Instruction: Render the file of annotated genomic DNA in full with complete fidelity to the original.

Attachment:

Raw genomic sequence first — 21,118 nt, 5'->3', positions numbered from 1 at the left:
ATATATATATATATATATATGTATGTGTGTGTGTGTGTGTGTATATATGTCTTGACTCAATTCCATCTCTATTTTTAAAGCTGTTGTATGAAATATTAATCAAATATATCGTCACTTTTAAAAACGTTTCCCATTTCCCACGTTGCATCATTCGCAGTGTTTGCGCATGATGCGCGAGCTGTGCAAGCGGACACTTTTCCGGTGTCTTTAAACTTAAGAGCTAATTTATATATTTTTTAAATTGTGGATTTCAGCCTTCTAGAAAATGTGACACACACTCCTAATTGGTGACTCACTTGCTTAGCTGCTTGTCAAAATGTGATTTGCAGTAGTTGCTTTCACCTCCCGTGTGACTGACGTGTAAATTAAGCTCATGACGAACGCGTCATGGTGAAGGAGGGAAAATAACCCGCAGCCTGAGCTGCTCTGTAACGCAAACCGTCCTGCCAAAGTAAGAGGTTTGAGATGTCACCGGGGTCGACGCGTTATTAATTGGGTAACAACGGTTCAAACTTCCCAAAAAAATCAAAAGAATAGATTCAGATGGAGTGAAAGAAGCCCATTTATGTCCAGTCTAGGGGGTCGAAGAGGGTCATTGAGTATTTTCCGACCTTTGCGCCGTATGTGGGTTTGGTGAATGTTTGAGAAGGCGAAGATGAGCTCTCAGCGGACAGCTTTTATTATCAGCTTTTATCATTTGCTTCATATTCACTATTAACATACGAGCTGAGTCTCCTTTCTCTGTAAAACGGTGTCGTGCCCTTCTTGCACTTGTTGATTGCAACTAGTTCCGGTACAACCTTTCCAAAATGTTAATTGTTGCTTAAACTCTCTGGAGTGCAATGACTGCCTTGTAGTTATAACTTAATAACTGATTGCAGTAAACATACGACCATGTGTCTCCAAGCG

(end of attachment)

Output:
Raw genomic sequence first — 21,118 nt, 5'->3', positions numbered from 1 at the left:
ATATATATATATATATATATGTATGTGTGTGTGTGTGTGTGTATATATGTCTTGACTCAATTCCATCTCTATTTTTAAAGCTGTTGTATGAAATATTAATCAAATATATCGTCACTTTTAAAAACGTTTCCCATTTCCCACGTTGCATCATTCGCAGTGTTTGCGCATGATGCGCGAGCTGTGCAAGCGGACACTTTTCCGGTGTCTTTAAACTTAAGAGCTAATTTATATATTTTTTAAATTGTGGATTTCAGCCTTCTAGAAAATGTGACACACACTCCTAATTGGTGACTCACTTGCTTAGCTGCTTGTCAAAATGTGATTTGCAGTAGTTGCTTTCACCTCCCGTGTGACTGACGTGTAAATTAAGCTCATGACGAACGCGTCATGGTGAAGGAGGGAAAATAACCCGCAGCCTGAGCTGCTCTGTAACGCAAACCGTCCTGCCAAAGTAAGAGGTTTGAGATGTCACCGGGGTCGACGCGTTATTAATTGGGTAACAACGGTTCAAACTTCCCAAAAAAATCAAAAGAATAGATTCAGATGGAGTGAAAGAAGCCCATTTATGTCCAGTCTAGGGGGTCGAAGAGGGTCATTGAGTATTTTCCGACCTTTGCGCCGTATGTGGGTTTGGTGAATGTTTGAGAAGGCGAAGATGAGCTCTCAGCGGACAGCTTTTATTATCAGCTTTTATCATTTGCTTCATATTCACTATTAACATACGAGCTGAGTCTCCTTTCTCTGTAAAACGGTGTCGTGCCCTTCTTGCACTTGTTGATTGCAACTAGTTCCGGTACAACCTTTCCAAAATGTTAATTGTTGCTTAAACTCTCTGGAGTGCAATGACTGCCTTGTAGTTATAACTTAATAACTGATTGCAGTAAACATACGACCATGTGTCTCCAAGCG